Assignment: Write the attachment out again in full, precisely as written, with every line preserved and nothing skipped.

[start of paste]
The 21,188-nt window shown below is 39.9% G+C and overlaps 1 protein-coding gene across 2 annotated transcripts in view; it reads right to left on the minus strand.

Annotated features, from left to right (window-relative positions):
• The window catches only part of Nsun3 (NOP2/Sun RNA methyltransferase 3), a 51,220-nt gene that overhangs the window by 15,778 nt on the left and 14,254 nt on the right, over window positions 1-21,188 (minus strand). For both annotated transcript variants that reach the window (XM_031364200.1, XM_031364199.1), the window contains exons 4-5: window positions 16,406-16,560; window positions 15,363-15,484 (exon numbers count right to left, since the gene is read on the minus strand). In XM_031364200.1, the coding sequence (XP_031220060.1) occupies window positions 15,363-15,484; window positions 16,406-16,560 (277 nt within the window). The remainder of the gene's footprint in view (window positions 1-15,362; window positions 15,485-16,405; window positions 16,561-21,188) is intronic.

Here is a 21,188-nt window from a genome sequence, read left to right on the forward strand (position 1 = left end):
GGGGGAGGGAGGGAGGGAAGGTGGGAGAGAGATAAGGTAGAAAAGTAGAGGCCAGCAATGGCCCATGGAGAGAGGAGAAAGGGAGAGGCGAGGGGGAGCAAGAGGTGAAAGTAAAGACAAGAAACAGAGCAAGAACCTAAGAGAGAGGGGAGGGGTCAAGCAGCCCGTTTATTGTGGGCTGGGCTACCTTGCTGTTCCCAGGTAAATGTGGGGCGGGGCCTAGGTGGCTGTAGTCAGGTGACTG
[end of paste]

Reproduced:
The 21,188-nt window shown below is 39.9% G+C and overlaps 1 protein-coding gene across 2 annotated transcripts in view; it reads right to left on the minus strand.

Annotated features, from left to right (window-relative positions):
• The window catches only part of Nsun3 (NOP2/Sun RNA methyltransferase 3), a 51,220-nt gene that overhangs the window by 15,778 nt on the left and 14,254 nt on the right, over window positions 1-21,188 (minus strand). For both annotated transcript variants that reach the window (XM_031364200.1, XM_031364199.1), the window contains exons 4-5: window positions 16,406-16,560; window positions 15,363-15,484 (exon numbers count right to left, since the gene is read on the minus strand). In XM_031364200.1, the coding sequence (XP_031220060.1) occupies window positions 15,363-15,484; window positions 16,406-16,560 (277 nt within the window). The remainder of the gene's footprint in view (window positions 1-15,362; window positions 15,485-16,405; window positions 16,561-21,188) is intronic.

Here is a 21,188-nt window from a genome sequence, read left to right on the forward strand (position 1 = left end):
GGGGGAGGGAGGGAGGGAAGGTGGGAGAGAGATAAGGTAGAAAAGTAGAGGCCAGCAATGGCCCATGGAGAGAGGAGAAAGGGAGAGGCGAGGGGGAGCAAGAGGTGAAAGTAAAGACAAGAAACAGAGCAAGAACCTAAGAGAGAGGGGAGGGGTCAAGCAGCCCGTTTATTGTGGGCTGGGCTACCTTGCTGTTCCCAGGTAAATGTGGGGCGGGGCCTAGGTGGCTGTAGTCAGGTGACTG